Everyone who came to SC2010 wanted to be there. Everyone paid to be there. Including the session leaders, many of whom also very generously gave up a day's pay as well to help Bletchley Park. This is about as pro bono as software development gets, and I'm immensely proud to be associated with these people - people like you.
It's that community spirit that I feel we need to build on. We don't need guilds or alliances or certifications or aprons and secret handshakes. We've alrteady got each other, and that's plenty to be starting with, I think.
And I couldn't finish without mentioning the people of Bletchley Park, who did such a great job of hosting the conference and making us feel at home. Arguably, given the site's historic role in our industry, we are home when we're at Bletchley Park. The Software Craftsmanship conference belongs there. And these people are fantastic. They do an amazing job with very modest resources. Many do it for no pay. That's another thing we have in common - it's a labour of love. So huge respect goes out to Kirsty Bacon, Kelsey Griffin, Simon Greenish and all the amazing people who are keeping the flame alive at Bletchley Park. Not to mention those genius folk at The National Museum of Computing, who daily remind us where we've come from, and just how far we've come in such a short time. TNMOC were very generous with their time during the tours, and I urge you all to visit them and lend your support to the wonderful work they do.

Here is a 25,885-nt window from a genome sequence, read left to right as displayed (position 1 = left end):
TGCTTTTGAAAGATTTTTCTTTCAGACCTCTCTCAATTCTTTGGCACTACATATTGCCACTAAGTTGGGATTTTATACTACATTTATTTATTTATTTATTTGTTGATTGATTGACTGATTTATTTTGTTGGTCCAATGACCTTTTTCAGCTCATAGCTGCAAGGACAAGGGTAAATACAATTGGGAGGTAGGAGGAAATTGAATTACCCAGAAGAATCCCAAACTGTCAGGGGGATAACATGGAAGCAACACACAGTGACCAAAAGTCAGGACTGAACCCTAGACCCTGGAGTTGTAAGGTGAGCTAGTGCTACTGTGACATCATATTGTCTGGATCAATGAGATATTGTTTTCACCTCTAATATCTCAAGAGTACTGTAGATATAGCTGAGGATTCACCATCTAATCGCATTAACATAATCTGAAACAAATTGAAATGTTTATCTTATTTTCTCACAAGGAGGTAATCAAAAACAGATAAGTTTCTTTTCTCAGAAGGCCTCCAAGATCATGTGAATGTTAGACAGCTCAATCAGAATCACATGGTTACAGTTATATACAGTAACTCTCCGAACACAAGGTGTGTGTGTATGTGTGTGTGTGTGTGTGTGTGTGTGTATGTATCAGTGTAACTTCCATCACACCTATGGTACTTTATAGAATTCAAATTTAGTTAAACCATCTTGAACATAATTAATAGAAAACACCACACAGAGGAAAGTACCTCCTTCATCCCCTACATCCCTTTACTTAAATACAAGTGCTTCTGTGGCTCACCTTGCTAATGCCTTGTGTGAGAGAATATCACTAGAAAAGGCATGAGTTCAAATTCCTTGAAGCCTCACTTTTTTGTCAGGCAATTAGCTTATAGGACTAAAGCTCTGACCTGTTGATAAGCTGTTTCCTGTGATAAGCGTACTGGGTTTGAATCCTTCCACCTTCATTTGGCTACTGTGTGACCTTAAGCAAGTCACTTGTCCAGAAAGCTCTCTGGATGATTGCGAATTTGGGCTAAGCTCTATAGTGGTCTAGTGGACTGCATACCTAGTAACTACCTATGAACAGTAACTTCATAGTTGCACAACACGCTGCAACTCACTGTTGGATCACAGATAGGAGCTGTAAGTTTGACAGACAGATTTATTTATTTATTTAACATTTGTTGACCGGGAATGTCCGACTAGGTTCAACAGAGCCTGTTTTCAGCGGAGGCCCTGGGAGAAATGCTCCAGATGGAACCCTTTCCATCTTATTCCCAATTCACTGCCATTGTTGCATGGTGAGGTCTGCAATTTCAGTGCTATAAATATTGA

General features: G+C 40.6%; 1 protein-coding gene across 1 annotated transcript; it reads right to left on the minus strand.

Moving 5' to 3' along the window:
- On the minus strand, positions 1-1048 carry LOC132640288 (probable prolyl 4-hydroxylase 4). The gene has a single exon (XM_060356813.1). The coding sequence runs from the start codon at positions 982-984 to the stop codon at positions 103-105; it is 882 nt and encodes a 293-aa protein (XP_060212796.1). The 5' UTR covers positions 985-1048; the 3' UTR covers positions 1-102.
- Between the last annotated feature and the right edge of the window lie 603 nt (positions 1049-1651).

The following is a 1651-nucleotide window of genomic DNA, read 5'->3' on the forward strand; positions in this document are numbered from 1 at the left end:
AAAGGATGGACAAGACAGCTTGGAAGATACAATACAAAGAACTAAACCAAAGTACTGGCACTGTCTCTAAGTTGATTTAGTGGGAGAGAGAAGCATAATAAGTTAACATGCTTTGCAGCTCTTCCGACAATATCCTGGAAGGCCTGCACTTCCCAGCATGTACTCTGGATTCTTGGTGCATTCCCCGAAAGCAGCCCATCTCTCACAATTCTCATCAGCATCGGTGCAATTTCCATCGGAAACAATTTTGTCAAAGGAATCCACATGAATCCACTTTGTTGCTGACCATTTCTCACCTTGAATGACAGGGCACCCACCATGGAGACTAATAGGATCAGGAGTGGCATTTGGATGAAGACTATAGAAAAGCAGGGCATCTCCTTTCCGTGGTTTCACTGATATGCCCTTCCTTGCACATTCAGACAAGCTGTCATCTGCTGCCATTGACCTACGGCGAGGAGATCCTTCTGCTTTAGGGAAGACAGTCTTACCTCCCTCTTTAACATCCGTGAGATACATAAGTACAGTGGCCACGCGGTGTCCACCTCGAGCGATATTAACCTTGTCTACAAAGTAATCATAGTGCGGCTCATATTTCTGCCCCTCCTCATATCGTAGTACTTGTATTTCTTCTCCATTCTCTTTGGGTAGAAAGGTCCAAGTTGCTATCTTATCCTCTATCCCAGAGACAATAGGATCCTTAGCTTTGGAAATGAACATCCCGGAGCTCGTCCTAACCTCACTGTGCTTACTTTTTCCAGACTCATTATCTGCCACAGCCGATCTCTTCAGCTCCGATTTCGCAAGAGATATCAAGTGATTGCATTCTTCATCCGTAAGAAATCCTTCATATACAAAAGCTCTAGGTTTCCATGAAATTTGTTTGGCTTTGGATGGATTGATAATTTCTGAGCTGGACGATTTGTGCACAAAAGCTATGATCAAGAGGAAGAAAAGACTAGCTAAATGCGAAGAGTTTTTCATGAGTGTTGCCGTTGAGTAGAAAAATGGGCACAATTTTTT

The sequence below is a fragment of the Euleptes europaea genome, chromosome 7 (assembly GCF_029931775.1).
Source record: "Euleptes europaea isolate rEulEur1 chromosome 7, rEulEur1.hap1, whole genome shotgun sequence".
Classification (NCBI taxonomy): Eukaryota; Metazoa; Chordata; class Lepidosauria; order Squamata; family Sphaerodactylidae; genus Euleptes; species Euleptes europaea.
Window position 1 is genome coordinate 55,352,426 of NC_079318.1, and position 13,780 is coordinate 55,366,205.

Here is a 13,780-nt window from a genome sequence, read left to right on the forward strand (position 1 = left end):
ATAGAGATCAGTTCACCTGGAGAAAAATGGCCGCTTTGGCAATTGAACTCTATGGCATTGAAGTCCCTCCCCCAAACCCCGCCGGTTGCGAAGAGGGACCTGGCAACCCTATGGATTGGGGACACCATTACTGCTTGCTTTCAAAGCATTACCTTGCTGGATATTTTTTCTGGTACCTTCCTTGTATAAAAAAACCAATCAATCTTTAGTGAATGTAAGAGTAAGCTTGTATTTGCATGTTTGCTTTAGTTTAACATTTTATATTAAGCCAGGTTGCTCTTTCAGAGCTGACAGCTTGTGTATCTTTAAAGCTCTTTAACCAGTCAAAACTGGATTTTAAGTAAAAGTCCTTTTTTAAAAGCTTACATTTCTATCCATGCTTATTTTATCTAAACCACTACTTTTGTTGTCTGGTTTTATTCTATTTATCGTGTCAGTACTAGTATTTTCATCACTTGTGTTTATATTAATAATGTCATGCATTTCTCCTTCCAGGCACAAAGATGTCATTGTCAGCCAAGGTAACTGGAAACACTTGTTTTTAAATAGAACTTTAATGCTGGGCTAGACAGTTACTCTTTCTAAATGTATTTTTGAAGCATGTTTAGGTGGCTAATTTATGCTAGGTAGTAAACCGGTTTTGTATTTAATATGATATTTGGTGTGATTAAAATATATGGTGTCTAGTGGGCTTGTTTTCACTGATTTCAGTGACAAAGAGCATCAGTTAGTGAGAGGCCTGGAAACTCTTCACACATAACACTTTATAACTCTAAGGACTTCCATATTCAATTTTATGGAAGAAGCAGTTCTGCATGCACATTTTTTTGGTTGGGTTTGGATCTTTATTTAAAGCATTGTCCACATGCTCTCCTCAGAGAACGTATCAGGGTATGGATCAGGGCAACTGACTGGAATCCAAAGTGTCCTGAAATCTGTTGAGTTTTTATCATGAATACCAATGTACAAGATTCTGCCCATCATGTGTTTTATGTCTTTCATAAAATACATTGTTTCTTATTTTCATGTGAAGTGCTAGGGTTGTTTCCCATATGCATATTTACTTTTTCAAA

It's early days yet, but I'm thinking SC2011 should be in early summer, as I left it too long between SC2009 and 2010. It will almost certainly be at Bletchley Park, if they'll have us. We'll try and squeeze in a few more people and maybe even a fourth track.
I strongly encourage you to think about leading a session. It's a great experience, and it's good to share. Over the next few months, I'm going to be organising "Kata Kata's" to help bring those people I know are great programmers and have much to offer come out of their shells. It's honestly much easier and much more fun leading a session than you think, and I'm always hearing great ideas from people. I'd love to see those ideas being shared with the wider community.
And if you couldn't make it to SC2010, the good news is that SkillsMatter have kindly agreed to host 6 of the sessions, one a month, at their venue in London. Keep you eyes peeled for details.
Meanwhile, enjoy this little interview with the brilliant Henning Wehn, German comedy ambassador to Great Britain, who not only entertained the troops in the evening, but actually attended the conference itself. That's another unusual thing about SC2011 - it's possibly the only software conference attended by German comedians!
Posted 1 day ago on October 12, 2010